Soaring prices of raw materials THREATEN European carpet and rug industry

Brussels, Belgium (21 April 2011) – The European Carpet and Rug Association (ECRA), has  raised concern regarding the potentially  negative impact of recent commodity price increases and the  scarcity of raw materials on the industry as a whole.  Significant price swings in global commodity markets are impacting the ability of the European Carpet and Rug Industry to guarantee supply of product at fixed prices for longer periods of time. The increased manufacturing capacity in China is particularly presenting the industry with an overall global shortage of raw materials.

Over the last year, the textile industry, including the carpet and rug industry, has been hit by frequent, unprecedented and steep rises in the prices for raw materials. Prices of natural fibres such as linen and wool have increased by 38 to 40% and silk, jute and cotton December 2010 prices versus December 2009 prices  by as much as 100 to 140%. Prices of polypropylene and polyamide have increased at least 35-40% compared to twelve months ago, as have many other raw materials used within the industry such as latex.  Further pressure on the market is being created by the scarcity of raw materials as demand increases in emerging markets.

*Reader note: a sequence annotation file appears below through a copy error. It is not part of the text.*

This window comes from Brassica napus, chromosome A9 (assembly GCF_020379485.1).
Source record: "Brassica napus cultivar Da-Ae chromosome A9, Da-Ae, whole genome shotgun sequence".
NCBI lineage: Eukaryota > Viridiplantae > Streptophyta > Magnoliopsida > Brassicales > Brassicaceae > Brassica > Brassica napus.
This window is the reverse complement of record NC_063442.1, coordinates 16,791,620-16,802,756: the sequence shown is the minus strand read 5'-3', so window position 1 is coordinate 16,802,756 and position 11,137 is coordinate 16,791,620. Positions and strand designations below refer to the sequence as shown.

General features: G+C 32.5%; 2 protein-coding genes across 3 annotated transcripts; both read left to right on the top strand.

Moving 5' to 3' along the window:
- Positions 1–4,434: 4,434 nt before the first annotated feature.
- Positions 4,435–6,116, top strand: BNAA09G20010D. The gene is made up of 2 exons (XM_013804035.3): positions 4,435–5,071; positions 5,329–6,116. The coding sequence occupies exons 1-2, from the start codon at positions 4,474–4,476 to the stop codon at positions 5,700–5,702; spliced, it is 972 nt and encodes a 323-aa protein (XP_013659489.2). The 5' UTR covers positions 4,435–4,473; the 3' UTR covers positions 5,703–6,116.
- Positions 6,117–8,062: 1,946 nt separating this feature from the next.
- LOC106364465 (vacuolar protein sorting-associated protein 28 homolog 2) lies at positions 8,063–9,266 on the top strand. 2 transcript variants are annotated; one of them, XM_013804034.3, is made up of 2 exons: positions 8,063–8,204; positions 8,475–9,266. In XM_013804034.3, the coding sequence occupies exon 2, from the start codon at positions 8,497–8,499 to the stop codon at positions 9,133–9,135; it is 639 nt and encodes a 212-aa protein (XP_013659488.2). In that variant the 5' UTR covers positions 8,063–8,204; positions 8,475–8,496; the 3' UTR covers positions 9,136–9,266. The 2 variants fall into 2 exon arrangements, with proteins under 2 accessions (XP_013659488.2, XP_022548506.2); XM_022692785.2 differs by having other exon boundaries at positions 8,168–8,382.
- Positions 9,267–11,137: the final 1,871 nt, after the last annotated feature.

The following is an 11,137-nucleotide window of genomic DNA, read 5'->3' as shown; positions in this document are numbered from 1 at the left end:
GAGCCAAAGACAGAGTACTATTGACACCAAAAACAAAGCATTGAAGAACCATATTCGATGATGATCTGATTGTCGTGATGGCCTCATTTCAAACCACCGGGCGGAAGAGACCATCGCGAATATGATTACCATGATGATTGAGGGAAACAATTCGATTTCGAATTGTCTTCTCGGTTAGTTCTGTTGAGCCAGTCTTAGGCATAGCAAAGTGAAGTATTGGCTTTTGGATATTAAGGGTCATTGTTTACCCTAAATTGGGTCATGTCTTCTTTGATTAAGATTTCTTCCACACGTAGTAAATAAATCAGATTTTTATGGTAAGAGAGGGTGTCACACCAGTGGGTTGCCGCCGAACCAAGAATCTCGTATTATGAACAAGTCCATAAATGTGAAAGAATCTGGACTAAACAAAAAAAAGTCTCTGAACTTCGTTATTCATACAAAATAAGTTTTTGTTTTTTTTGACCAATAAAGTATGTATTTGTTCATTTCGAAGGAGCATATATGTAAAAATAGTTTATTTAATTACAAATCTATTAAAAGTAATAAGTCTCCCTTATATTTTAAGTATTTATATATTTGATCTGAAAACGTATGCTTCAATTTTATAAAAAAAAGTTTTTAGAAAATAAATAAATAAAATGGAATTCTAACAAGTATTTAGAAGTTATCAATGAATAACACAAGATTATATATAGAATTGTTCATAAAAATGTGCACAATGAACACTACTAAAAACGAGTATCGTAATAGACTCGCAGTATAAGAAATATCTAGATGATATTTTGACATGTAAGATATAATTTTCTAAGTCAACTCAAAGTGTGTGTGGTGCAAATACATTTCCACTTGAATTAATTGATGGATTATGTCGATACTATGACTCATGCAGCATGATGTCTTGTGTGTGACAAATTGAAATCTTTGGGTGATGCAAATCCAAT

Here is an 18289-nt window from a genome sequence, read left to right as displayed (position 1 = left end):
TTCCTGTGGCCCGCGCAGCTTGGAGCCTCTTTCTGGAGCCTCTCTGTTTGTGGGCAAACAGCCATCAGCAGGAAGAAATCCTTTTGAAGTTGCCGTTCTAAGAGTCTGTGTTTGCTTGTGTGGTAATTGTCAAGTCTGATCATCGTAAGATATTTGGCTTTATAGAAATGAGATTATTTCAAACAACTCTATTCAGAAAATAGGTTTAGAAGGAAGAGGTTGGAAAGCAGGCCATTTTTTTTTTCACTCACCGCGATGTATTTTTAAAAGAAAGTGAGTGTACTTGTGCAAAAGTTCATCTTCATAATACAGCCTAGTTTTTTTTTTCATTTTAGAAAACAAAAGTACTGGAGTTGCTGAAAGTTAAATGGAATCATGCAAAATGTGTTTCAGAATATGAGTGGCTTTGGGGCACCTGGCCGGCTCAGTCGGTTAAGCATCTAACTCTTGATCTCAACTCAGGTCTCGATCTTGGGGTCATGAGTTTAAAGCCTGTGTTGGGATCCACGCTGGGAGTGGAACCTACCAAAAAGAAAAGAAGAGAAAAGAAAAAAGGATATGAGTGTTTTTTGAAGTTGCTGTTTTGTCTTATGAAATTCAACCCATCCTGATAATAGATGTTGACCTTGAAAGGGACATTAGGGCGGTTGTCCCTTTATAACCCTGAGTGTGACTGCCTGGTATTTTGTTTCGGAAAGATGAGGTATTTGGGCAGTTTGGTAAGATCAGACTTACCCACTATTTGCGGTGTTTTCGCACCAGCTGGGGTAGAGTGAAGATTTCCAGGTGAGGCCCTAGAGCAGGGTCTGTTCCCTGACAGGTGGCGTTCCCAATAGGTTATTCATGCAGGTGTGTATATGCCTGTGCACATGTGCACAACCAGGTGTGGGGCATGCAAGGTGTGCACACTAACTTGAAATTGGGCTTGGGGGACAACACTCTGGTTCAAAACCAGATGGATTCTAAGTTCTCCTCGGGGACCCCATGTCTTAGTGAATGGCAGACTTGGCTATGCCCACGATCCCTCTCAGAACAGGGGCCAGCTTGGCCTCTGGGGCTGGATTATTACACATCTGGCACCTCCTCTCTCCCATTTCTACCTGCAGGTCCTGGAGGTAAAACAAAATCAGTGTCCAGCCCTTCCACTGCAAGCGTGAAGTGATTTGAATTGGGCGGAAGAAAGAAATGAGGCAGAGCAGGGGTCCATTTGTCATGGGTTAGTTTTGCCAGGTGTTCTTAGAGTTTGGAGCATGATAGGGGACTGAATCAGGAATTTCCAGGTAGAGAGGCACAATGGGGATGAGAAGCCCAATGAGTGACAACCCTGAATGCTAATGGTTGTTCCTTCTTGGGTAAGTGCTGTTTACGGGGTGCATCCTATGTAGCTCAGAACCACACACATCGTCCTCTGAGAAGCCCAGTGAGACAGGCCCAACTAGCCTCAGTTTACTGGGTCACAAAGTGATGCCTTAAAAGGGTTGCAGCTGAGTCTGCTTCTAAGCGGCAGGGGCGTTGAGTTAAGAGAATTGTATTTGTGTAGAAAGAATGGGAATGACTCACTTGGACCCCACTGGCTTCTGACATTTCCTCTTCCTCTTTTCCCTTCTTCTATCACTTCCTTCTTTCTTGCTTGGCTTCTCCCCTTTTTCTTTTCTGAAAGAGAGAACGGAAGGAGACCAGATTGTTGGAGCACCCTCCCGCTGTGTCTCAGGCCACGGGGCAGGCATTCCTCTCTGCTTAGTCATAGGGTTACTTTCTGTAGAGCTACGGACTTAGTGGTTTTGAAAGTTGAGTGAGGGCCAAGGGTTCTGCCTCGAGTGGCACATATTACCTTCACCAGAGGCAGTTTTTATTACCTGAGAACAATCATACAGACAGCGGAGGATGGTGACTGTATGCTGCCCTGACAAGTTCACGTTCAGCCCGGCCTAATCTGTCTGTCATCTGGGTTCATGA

In light of the situation, the raw material suppliers to the carpet and rug manufacturing industry have had to shift towards monthly price increases.  This impacts most contracts as wholesalers and retailers, as well as public procurement, prefer to have prices fixed for much longer periods of time.

Simon van de Vrande, Director of ECRA, adds “It is becoming increasingly difficult and unsustainable for the industry to guarantee prices over an extended period of time under the current circumstances in the commodity markets. We remain fully committed to providing high-quality, fairly priced products, but must do so at price level that is sustainable for the industry.”

Manufacturers individually work to realise efficiencies in order to prevent any  increased costs being passed on to customers, but they are challenged by the sheer scale and frequency of the commodity price increases.

Gilles Guillaume, Chairman of the ECRA board reiterated that, “Swift action is needed with industry and customers coming together. Short to medium term solutions include the need for creating adaptable pricing within many contracts.  It is our mission to provide the best possible quality of products and services to all customers but at margins that allow us to invest in the future and to safeguard the continuity of our industry.”

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